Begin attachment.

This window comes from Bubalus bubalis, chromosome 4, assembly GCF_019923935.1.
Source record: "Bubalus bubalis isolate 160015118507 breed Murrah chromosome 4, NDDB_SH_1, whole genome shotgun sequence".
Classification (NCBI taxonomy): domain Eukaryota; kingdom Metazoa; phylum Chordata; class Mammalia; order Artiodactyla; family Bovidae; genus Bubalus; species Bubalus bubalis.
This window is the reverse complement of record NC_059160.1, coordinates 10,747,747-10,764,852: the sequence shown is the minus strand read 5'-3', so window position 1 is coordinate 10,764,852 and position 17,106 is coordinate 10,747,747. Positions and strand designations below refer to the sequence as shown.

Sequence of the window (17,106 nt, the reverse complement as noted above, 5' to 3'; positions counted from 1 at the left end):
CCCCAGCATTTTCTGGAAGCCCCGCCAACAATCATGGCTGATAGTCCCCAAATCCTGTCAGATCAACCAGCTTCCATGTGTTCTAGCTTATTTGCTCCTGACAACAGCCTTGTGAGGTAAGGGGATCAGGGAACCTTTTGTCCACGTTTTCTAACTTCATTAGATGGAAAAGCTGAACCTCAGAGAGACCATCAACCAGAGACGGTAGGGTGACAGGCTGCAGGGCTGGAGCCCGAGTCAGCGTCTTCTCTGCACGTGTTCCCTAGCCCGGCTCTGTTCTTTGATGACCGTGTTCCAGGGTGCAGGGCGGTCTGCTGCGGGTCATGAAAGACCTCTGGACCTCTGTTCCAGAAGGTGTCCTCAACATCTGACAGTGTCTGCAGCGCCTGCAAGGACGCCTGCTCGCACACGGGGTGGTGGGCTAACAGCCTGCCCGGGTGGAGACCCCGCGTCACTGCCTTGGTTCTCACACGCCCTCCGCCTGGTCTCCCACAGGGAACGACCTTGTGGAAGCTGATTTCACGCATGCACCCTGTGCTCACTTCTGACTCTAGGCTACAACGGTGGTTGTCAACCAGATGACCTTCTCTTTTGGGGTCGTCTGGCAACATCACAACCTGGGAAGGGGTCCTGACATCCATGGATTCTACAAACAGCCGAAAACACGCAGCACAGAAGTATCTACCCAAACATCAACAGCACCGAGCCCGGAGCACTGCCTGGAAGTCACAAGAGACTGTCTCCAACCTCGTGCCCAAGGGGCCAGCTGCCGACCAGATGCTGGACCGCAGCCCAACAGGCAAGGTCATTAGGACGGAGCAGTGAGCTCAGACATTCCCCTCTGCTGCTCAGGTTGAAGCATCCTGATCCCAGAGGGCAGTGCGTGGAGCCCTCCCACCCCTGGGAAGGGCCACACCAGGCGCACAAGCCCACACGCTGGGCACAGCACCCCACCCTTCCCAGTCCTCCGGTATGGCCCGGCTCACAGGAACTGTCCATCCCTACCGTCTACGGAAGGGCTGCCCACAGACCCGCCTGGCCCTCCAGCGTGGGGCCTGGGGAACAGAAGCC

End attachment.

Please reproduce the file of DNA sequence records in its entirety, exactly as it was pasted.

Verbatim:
This window comes from Bubalus bubalis, chromosome 4, assembly GCF_019923935.1.
Source record: "Bubalus bubalis isolate 160015118507 breed Murrah chromosome 4, NDDB_SH_1, whole genome shotgun sequence".
Classification (NCBI taxonomy): domain Eukaryota; kingdom Metazoa; phylum Chordata; class Mammalia; order Artiodactyla; family Bovidae; genus Bubalus; species Bubalus bubalis.
This window is the reverse complement of record NC_059160.1, coordinates 10,747,747-10,764,852: the sequence shown is the minus strand read 5'-3', so window position 1 is coordinate 10,764,852 and position 17,106 is coordinate 10,747,747. Positions and strand designations below refer to the sequence as shown.

Sequence of the window (17,106 nt, the reverse complement as noted above, 5' to 3'; positions counted from 1 at the left end):
CCCCAGCATTTTCTGGAAGCCCCGCCAACAATCATGGCTGATAGTCCCCAAATCCTGTCAGATCAACCAGCTTCCATGTGTTCTAGCTTATTTGCTCCTGACAACAGCCTTGTGAGGTAAGGGGATCAGGGAACCTTTTGTCCACGTTTTCTAACTTCATTAGATGGAAAAGCTGAACCTCAGAGAGACCATCAACCAGAGACGGTAGGGTGACAGGCTGCAGGGCTGGAGCCCGAGTCAGCGTCTTCTCTGCACGTGTTCCCTAGCCCGGCTCTGTTCTTTGATGACCGTGTTCCAGGGTGCAGGGCGGTCTGCTGCGGGTCATGAAAGACCTCTGGACCTCTGTTCCAGAAGGTGTCCTCAACATCTGACAGTGTCTGCAGCGCCTGCAAGGACGCCTGCTCGCACACGGGGTGGTGGGCTAACAGCCTGCCCGGGTGGAGACCCCGCGTCACTGCCTTGGTTCTCACACGCCCTCCGCCTGGTCTCCCACAGGGAACGACCTTGTGGAAGCTGATTTCACGCATGCACCCTGTGCTCACTTCTGACTCTAGGCTACAACGGTGGTTGTCAACCAGATGACCTTCTCTTTTGGGGTCGTCTGGCAACATCACAACCTGGGAAGGGGTCCTGACATCCATGGATTCTACAAACAGCCGAAAACACGCAGCACAGAAGTATCTACCCAAACATCAACAGCACCGAGCCCGGAGCACTGCCTGGAAGTCACAAGAGACTGTCTCCAACCTCGTGCCCAAGGGGCCAGCTGCCGACCAGATGCTGGACCGCAGCCCAACAGGCAAGGTCATTAGGACGGAGCAGTGAGCTCAGACATTCCCCTCTGCTGCTCAGGTTGAAGCATCCTGATCCCAGAGGGCAGTGCGTGGAGCCCTCCCACCCCTGGGAAGGGCCACACCAGGCGCACAAGCCCACACGCTGGGCACAGCACCCCACCCTTCCCAGTCCTCCGGTATGGCCCGGCTCACAGGAACTGTCCATCCCTACCGTCTACGGAAGGGCTGCCCACAGACCCGCCTGGCCCTCCAGCGTGGGGCCTGGGGAACAGAAGCC